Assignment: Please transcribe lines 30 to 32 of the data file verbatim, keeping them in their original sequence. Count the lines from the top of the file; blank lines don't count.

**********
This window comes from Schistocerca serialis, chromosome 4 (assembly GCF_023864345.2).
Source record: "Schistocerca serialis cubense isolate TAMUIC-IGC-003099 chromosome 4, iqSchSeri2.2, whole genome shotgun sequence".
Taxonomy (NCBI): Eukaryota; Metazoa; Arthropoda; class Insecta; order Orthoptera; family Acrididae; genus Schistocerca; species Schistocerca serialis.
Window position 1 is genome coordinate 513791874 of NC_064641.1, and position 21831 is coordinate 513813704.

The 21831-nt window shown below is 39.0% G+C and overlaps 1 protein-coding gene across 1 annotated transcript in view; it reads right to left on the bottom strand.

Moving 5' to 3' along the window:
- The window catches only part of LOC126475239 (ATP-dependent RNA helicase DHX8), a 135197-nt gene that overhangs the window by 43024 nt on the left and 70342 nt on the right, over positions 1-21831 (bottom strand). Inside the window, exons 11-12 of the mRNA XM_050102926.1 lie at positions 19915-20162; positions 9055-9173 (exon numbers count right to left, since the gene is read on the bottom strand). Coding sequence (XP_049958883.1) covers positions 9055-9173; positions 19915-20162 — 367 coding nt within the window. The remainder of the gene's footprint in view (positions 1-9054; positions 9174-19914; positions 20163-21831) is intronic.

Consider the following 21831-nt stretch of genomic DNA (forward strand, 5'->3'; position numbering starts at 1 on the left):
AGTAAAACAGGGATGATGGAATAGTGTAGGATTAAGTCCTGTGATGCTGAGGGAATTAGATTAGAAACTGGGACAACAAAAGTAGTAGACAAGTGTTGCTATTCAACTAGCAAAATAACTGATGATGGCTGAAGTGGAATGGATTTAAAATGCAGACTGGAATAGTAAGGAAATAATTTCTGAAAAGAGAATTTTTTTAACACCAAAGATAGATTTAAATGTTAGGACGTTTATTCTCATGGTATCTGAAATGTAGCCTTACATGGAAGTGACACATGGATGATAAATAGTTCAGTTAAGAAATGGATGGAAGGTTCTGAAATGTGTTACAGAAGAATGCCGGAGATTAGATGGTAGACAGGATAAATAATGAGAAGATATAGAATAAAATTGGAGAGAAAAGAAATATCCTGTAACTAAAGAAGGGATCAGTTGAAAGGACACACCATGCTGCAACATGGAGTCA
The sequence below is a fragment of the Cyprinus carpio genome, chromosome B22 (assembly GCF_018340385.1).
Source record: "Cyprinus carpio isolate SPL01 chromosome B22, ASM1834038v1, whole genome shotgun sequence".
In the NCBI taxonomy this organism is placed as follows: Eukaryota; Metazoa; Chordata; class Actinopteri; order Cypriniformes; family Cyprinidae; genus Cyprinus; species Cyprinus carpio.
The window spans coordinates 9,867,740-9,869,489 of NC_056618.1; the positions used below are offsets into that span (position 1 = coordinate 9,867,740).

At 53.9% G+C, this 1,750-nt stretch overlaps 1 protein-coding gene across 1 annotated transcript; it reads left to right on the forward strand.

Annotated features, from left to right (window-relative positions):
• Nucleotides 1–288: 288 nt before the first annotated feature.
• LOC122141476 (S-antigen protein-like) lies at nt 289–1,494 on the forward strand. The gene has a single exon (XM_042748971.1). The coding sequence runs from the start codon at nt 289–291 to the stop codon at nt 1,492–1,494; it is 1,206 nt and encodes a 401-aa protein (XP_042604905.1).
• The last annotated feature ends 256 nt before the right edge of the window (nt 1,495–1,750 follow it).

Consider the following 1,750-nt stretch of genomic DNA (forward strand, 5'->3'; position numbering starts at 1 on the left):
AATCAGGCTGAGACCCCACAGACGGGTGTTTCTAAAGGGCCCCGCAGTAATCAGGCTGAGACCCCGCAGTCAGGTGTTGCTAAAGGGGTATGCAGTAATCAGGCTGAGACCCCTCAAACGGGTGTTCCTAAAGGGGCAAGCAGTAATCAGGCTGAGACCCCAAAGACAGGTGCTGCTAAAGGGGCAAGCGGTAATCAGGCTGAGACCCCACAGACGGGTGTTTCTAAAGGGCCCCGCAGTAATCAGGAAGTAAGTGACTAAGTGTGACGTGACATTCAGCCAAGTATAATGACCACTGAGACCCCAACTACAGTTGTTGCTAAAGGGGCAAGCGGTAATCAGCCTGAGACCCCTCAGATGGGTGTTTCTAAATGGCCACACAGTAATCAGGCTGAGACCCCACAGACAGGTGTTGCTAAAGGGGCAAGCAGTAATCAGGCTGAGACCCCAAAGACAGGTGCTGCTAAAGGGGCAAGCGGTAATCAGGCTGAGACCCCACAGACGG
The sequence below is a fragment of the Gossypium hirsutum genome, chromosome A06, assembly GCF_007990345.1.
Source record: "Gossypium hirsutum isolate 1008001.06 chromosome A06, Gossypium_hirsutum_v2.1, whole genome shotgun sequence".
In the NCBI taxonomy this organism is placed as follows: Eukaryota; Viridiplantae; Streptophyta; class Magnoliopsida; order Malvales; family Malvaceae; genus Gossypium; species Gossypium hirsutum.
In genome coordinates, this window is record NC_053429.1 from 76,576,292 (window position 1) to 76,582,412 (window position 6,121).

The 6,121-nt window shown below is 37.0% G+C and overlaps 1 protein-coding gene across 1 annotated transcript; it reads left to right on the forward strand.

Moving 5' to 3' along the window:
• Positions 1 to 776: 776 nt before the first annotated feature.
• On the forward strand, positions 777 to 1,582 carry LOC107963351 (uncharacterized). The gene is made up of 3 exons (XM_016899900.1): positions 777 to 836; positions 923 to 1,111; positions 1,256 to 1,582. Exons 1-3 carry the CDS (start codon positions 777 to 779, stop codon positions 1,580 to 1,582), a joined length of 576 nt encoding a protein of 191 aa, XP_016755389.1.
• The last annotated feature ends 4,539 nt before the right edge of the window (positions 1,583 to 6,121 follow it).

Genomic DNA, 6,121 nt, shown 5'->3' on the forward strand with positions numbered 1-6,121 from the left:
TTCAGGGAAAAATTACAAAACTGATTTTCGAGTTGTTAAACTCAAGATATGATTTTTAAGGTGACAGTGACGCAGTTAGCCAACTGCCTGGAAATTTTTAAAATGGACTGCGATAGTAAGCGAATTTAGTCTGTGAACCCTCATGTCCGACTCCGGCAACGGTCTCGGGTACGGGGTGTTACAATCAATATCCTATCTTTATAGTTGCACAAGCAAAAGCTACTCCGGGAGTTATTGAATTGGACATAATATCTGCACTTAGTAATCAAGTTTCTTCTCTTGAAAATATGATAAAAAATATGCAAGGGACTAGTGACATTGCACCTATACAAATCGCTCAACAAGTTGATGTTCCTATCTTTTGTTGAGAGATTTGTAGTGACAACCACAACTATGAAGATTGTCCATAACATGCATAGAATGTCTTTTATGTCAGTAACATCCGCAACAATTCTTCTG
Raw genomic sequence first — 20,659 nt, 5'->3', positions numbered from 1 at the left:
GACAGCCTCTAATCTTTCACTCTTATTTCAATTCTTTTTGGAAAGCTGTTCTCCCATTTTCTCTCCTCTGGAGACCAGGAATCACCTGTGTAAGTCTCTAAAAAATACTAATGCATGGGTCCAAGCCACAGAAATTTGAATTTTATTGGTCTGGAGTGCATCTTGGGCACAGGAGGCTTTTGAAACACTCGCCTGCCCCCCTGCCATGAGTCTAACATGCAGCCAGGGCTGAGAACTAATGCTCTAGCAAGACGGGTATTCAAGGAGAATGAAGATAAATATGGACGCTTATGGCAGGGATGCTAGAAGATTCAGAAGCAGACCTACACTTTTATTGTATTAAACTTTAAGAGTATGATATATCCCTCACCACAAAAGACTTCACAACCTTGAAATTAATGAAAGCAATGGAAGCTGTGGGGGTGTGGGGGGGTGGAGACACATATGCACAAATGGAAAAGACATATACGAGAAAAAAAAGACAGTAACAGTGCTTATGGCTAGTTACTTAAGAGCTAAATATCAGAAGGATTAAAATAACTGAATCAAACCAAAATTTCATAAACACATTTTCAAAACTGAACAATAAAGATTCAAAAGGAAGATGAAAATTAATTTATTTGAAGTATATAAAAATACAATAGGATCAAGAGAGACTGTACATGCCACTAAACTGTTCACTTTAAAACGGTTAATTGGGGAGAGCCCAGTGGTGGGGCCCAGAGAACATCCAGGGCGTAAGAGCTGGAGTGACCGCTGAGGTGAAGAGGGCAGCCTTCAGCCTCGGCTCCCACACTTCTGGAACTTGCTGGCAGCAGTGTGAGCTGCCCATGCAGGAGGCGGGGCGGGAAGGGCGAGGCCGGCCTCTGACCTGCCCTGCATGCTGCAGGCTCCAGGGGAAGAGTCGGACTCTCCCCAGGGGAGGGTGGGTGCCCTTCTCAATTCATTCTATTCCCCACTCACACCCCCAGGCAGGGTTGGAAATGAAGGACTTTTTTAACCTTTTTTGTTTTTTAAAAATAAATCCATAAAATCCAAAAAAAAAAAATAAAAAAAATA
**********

Genomic DNA, 6,121 nt, shown 5'->3' on the forward strand with positions numbered 1-6,121 from the left:
TTCAGGGAAAAATTACAAAACTGATTTTCGAGTTGTTAAACTCAAGATATGATTTTTAAGGTGACAGTGACGCAGTTAGCCAACTGCCTGGAAATTTTTAAAATGGACTGCGATAGTAAGCGAATTTAGTCTGTGAACCCTCATGTCCGACTCCGGCAACGGTCTCGGGTACGGGGTGTTACAATCAATATCCTATCTTTATAGTTGCACAAGCAAAAGCTACTCCGGGAGTTATTGAATTGGACATAATATCTGCACTTAGTAATCAAGTTTCTTCTCTTGAAAATATGATAAAAAATATGCAAGGGACTAGTGACATTGCACCTATACAAATCGCTCAACAAGTTGATGTTCCTATCTTTTGTTGAGAGATTTGTAGTGACAACCACAACTATGAAGATTGTCCATAACATGCATAGAATGTCTTTTATGTCAGTAACATCCGCAACAATTCTTCTG
Raw genomic sequence first — 20,659 nt, 5'->3', positions numbered from 1 at the left: